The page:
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Sharp/Shock Release ‘Troublemaker’ Video

Sharp Shock UETroublemaker is the third video from Sharp/Shock‘s debut album, Unlearn Everything, that was released earlier this year on Alkaline Trio‘s label, Heart & Skull Records. Sharp/Shock‘s sound is exactly what you might expect from a band who grew up on bands like The Jam and Stiff Little Fingers, and now are submersed in the California sun and the sounds of The Descendents and early Green Day. Sharp/Shock are currently on tour supporting The Interrupters and SWMRS. Unlearn Everything can be ordered here and via digital platforms

You can view the video for Troublemaker, and Sharp/Shock‘s US tour dates below Read More…

Alkaline Trio - This Addiction

Alkaline Trio

This Addiction

Heart and Skull Records
By

Rating: 4.5/5

 
 

 

 

Out of the thousands of bands I have on my iPod, Alkaline Trio are one of the few bands that I can put on shuffle and sit and listen to every single song I have of theirs in a single day. It’s a feat I’ve done on several occasions, where I hit shuffle and play over one hundred Alkaline Trio songs without getting bored and switching to another band. That says something about the consistency of the band; because even though some of their CDs are better than others; collectively Alkaline Trio’s catalogue works together and rarely offers any sort of disappointment.

With This Addiction, I now have eleven more tracks to add into the rotation for when I next sit down and listen to the Alkaline Trio catalogue in its entirety; and these eleven tracks are quite possibly some of the best tracks the band has ever recorded.

Stepping back to the basics, the Chicago trio entered Atlas Studio to record with Matt Allison again for the first time since their 2004 split with One Man Army. Keeping it closed to only the four of them, the recording process of This Addiction saw no outside input and, after playing the Chicago Riot Fest with bands like Screeching Weasel, Pegboy and Naked RaygunAlkaline Trio allowed more of their punk rock roots to show up in the songs than they have in a long time.  This transforms This Addiction into one of the strongest, dark pop-punk records in recent years – and that’s exactly what they wanted.

The production quality is slick, but it’s meant to be that way. It’s not overly polished like a few of their recent albums (Crimson, I’m looking at you), but instead shows a band that is maturing and creating a punk rock sound that is intentionally polished.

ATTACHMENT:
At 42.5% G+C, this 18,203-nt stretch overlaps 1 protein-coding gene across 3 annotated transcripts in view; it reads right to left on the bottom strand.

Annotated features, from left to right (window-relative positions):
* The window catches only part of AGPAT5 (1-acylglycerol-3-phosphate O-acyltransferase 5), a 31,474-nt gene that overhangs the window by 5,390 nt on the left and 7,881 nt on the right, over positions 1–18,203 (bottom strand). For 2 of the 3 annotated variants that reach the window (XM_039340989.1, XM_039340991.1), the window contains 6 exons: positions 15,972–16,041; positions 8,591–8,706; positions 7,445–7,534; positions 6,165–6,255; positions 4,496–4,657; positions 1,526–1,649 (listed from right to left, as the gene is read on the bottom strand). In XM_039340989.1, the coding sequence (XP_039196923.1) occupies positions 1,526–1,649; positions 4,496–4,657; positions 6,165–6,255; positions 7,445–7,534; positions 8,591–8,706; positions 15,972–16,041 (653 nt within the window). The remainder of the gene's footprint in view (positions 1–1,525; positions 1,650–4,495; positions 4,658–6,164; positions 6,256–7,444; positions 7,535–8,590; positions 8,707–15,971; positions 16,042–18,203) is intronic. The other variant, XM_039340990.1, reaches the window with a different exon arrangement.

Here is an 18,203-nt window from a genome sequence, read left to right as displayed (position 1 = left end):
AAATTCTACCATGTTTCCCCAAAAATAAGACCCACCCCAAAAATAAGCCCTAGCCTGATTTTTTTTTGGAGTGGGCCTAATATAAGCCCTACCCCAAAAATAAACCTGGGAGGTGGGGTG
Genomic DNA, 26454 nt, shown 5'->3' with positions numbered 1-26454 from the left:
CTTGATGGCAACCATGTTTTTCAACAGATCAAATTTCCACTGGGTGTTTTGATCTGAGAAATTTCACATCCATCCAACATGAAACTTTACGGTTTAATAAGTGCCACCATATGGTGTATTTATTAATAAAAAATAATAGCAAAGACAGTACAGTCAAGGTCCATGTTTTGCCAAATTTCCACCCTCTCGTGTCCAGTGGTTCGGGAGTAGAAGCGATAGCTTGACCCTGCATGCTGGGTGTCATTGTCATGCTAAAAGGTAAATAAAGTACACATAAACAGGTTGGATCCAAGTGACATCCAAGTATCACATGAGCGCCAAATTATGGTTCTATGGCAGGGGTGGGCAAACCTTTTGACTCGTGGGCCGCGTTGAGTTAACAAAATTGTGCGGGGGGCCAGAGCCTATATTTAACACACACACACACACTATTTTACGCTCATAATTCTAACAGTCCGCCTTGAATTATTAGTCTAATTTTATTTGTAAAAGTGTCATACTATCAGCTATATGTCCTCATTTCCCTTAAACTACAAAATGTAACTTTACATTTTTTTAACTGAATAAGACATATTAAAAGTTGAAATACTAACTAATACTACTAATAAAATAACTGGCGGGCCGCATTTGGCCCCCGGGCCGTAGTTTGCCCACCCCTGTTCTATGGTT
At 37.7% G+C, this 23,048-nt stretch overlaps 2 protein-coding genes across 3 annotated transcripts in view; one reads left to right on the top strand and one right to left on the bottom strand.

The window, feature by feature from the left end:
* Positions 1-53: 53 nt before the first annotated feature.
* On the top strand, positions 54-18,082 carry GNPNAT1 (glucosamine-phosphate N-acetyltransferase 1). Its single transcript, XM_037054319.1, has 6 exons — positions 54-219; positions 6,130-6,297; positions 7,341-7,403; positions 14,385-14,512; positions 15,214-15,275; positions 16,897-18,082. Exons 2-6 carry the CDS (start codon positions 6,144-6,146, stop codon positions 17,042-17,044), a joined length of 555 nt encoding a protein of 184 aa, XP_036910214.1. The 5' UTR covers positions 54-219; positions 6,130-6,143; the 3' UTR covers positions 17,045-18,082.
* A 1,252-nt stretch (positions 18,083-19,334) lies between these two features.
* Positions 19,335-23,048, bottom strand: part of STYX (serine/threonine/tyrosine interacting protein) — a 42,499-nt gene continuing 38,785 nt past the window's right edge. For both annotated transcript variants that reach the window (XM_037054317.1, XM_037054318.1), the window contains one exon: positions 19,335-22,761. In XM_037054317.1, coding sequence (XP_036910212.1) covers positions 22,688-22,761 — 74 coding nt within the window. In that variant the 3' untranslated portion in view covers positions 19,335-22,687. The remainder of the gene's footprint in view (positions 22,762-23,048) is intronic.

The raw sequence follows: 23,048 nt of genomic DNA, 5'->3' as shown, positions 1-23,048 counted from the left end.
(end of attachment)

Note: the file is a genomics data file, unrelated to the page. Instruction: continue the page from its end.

Matt Skiba’s vocals see him digging into his signature style once again as he sings of death, drugs and loss.  For some, this can be drag as Skiba hasn’t expanded his lyrical content and is unable to reach the genius that he displayed in songs like Radio, Clavicle, Hell Yes, or I Lied By Face Off; however, Skiba still remains ahead of most lyricists and songs like Eating me Alive, Draculina, This American Scream and Lead Poisoning show why.  Dan Andriano’s three cuts offer a nice complement to Skiba’s darker tracks with a poppier edge that turns tracks like Dine, Dine, Dine My Darling into a perfect example of what makes Alkaline Trio such a staple in this ever changing punk scene.

The album becomes Alkaline Trio’s most cohesive album to date, with every song working with one another, pulling it forward until it’s done before you know it with Andriano’s soothing swan song Fine.  This Addiction, the title track and lead single, may be one of the best pop-punk songs ever written with strong power chords, thundering bass lines and a mammoth sing-along chorus that begs to be played over and over again.  Lead Poisoning features an upbeat tempo and NOFX-like horn section in the bridge that comes out from left field and knocks the listener away. Eating Me Alive begins with a synthesiser introduction and has the best two-line couplet on the album: And you can’t sit there and tell me that I didn’t try / And I can honestly tell you that I never lied.

This Addiction is a high contender for album of the year as it’s clear that Alkaline Trio have found their stride once again here; and I, for one, couldn’t be happier.